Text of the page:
SFCM to Host Fifth Biennial Rubin Institute for Music Criticism

Rubin Institute Rasberry

Announcing the 2022 Rubin Institute For Music Criticism at the San Francisco Conservatory of Music.

Esteemed critics, acclaimed musicians and promising music journalists will return in-person for a week of performances, workshops and conversation hosted at the new Bowes Center.

By Beth Giudicessi 

SAN FRANCISCO, CA, OCTOBER 25, 2021—The fifth biennial Stephen and Cynthia Rubin Institute for Music Criticism will take part in June 16-20, 2022—the first time the Institute will be held in the spring and the first time it will be hosted at the San Francisco Conservatory of Music’s (SFCM) Ute and William K. Bowes, Jr. Center for Performing Arts, a new home for creativity in San Francisco’s Civic Center Arts District.

Founded in 2011 by Stephen Rubin, renowned book-publishing executive and SFCM trustee, the Rubin Institute is the only of its kind and features the nation’s top critics and concerts at acclaimed performing arts institutions. The performances—which will be given by the San Francisco Symphony, San Francisco Opera, SFJAZZ and an additional partner to be announced—will be reviewed by a selective group of student fellows and critiqued in private workshops. The Institute culminates with the awarding of the $10,000 Rubin Prize in Music Criticism to the fellow who demonstrates exceptional promise in music criticism.

Leading critics, editors and music journalists comprise the Rubin Institute’s faculty, or Writers Panel. The roster’s newest additions include Opera Canada Classical Music and Dance Critic Natasha Gauthier, Washington Post Arts Editor Janice Page, former National Sawdust Log Editor Steve Smith, and New York Times Classical Music Editor Zachary Woolfe. In addition to teaching and mentoring, faculty members deliver keynote addresses and discussion panels that are open to the public, details for which are forthcoming.

“After nearly two years of impact from COVID-19 and in the context of social and racial reckonings, the power of music to awaken our humanity is critically important,” said Mr. Rubin. “We’ve changed during this time—and so have performing arts and criticism. The 2022 Institute provides an especially enriching occasion for lively dialogue about each.” This spring’s program was originally scheduled for fall 2020, but was postponed because of the pandemic.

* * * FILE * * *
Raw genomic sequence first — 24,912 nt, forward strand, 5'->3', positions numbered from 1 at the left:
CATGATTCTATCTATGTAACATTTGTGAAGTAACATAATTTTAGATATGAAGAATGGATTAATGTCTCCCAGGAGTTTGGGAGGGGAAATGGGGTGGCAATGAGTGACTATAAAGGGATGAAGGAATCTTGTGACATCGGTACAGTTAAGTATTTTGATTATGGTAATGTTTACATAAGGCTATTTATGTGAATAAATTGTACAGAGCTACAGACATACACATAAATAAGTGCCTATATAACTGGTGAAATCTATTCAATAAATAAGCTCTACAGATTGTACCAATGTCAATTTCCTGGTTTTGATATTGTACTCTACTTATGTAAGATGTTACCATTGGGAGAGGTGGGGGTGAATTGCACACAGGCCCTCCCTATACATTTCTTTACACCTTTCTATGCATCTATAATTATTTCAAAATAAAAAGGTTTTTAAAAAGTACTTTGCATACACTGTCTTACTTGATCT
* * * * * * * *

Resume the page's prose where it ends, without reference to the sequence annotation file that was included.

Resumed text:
Applications are now open and are due January 31, 2022. There is no fee to apply and fellowships are all-expenses paid.

As a premier training ground for emerging music journalists, the Rubin Institute is primarily designed for enrolled collegiate and postgraduate-level students from any major or area of study. However, recent graduates from an accredited college, university or music conservatory or those with a degree and employment experience are not discouraged from applying. 

Additional details and information about eligibility can be found at sfcm.edu/rubin-institute. 

Rubin Institute alumni are currently affiliated with the Chicago Tribune, Dallas Morning News, and Boston Globe, among other newspapers. Fellows have also contributed to the Washington Post, New Yorker, and National Sawdust. This fall, members of the fellows network shared insight about how their work evolved in recent months.

Since 2014, the San Francisco Classical Voice (SFCV) has offered six-month paid internships to the winner and runner-up of each Rubin Institute as part of their Emerging Writers Program. Interns write one review a month and receive mentorship from some of SFCV’s most highly accomplished music critics.

In addition to the every-other-year convening for young writers, the Ann and Gordon Getty Foundation supports an annual grant to the Rubin Institute for the purpose of partnering with publications to employ classical music critics. To date, the Institute partners with 17 organizations, including the Boston Globe, Dallas Morning News, Baltimore Sun, Chicago Tribune, Star Tribune (Minnesota), and the Seattle Times. The publications retain editorial control over their news content and supplement the initiative with their own funding, creating a joint, financially sustainable model for advancing the profession.

“Because of the generosity of our benefactors and the innovative thinking of the Rubin Institute and Ann and Gordon Getty Foundation, we’ve seen many outlets not only continue their music coverage during this challenging time, but enhance it,” said SFCM President David Stull. “What’s more, they’ve sustained a quality of discourse and enhanced the plurality of voices in the field. We are immensely grateful and are eager to welcome the critics of tomorrow to our campus to join them."

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The Rubin Institute for Music Criticism, the $10,000 Rubin Prize in Music Criticism, and a $1,000 Rubin Prize in Music Criticism-Runner Up is made possible by the generosity of Stephen Rubin.